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Three central banks take action

Thursday, July 05, 2012 - 02:47

July 5 - A trio of the world's central banks, in Europe, Britain and China loosened their monetary policy in the space of under an hour on Thursday, signalling a growing level of alarm about the world economy, although suggestions of coordinated action were played down. Joanna Partridge reports

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Trying to support a flagging economy. As many expected, the European Central Bank cut euro zone interest rates by a quarter to a record low of 0.75 percent. But ECB President Mario Draghi avoided buying government bonds or flooding banks with fresh liquidity. SOUNDBITE: Mario Draghi, President of the European Central Bank, saying (English): "Economic growth in the euro area continues to remain weak with heightened uncertainty weighing on confidence and sentiment. We have implemented both standard and non-standard monetary policy measures. This combination of measures has supported the transmission of our monetary policy. All our non-standard monetary policy measures are temporary in nature." The interest rate cut isn't seen as a solution for the euro zone's problems. But the ECB showed it is ready to help out by also reducing its deposit rate to zero. That could encourage banks to lend to each other, rather than just dumping funds back at the ECB each night. European shares initially climbed higher on news of the interest rate cut. But they soon pared those gains once Draghi said the euro zone would only recover gradually, says trader Robert Halver. SOUNDBITE: Robert Halver, Trader with Baader Bank, saying (German): "The ECB's interest rate cut is not necessarily beneficial to the banks in order for them to offer more credit, but the symbolic power is considerable. Just after the EU summit the ECB made it clear that it will not take blame for the collapse of the euro zone and I am convinced that today this is a signal that the ECB in the second half of the year will drown the problems of the banks and the real economy with liquidity." In the UK, the Bank of England launched a third round of quantitative easing. It's pumping a further 50 billion pounds into the economy . China's central bank has also cut its interest rate for the second time in two months. It's looking to boost its economy, says David Page from Lloyds Bank WBM. SOUNDBITE: David Page, Senior Economist, Lloyds Bank WBM, saying (English): "This clearly marks a worsening in the international economies and not just a domestic issue. We do expect a continued softening but I think you know there are some signs, particularly with the softening coming through with oil prices that hopefully the international economies, particularly China which is already showing some signs of extra lending, but also hopefully the United States should show some kind of acceleration towards the year end and that can only help the European economies including the UK." The three central banks played down suggestions of co-ordinated action. But while the euro zone crisis remains unresolved further stimulus is likely Joanna Partridge, Reuters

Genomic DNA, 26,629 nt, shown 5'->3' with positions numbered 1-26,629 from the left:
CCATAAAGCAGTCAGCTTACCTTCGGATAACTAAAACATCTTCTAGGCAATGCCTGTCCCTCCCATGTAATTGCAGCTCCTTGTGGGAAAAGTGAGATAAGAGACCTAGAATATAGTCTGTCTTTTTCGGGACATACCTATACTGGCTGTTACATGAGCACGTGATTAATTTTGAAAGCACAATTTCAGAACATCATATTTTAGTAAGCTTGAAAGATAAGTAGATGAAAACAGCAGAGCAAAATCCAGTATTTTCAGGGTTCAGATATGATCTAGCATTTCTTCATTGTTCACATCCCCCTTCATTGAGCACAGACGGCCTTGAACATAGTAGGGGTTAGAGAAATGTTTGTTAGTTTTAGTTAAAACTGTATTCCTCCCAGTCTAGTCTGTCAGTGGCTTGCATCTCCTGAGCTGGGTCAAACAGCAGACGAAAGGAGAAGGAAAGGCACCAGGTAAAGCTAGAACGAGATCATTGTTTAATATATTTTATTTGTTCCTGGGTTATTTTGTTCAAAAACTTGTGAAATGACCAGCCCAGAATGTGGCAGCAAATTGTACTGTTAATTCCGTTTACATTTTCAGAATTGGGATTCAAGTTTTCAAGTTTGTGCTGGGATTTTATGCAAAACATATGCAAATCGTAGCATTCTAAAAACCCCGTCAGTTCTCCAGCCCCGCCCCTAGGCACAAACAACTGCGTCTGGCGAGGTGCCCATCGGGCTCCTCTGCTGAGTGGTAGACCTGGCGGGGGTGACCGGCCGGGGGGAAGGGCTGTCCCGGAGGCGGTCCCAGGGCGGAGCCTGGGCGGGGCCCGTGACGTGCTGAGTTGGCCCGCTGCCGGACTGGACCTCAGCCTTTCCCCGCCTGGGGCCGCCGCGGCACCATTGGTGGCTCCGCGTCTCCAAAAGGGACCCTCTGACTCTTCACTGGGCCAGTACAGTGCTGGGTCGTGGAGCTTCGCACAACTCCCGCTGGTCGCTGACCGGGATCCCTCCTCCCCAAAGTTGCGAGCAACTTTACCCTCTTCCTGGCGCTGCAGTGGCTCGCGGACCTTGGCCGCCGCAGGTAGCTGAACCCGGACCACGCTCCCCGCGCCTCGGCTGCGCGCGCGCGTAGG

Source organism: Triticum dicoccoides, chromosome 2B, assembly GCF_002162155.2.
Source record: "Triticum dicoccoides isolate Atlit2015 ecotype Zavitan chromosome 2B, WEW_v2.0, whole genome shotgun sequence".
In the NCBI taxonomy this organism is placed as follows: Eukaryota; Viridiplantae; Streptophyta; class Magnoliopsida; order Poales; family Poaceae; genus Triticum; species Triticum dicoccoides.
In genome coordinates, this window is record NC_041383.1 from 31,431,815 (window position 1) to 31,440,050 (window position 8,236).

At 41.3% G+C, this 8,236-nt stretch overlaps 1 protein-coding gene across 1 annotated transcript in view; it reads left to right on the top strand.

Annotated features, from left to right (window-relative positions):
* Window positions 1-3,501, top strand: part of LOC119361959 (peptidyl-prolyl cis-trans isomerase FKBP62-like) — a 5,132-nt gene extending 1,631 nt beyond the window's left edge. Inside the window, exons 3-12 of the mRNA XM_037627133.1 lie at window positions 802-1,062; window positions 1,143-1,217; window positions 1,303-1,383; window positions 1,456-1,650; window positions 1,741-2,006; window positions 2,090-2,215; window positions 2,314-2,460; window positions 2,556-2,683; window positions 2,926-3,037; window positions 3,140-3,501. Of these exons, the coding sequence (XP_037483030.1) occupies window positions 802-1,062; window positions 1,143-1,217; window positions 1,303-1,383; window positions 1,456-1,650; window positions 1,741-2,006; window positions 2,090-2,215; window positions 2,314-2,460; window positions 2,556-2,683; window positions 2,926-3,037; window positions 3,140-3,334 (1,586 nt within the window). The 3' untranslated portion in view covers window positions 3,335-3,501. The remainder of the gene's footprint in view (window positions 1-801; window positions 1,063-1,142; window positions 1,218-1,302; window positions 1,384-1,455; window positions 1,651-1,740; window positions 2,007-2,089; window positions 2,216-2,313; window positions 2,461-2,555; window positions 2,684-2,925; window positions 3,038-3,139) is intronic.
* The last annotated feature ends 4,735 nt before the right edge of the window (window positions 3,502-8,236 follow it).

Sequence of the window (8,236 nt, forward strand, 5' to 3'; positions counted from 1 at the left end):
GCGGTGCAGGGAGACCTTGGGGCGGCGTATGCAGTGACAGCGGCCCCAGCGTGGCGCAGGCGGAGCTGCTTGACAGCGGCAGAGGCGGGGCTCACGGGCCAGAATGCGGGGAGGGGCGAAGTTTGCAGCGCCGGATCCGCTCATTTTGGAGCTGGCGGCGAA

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Three central banks take action

Thursday, July 05, 2012 - 02:47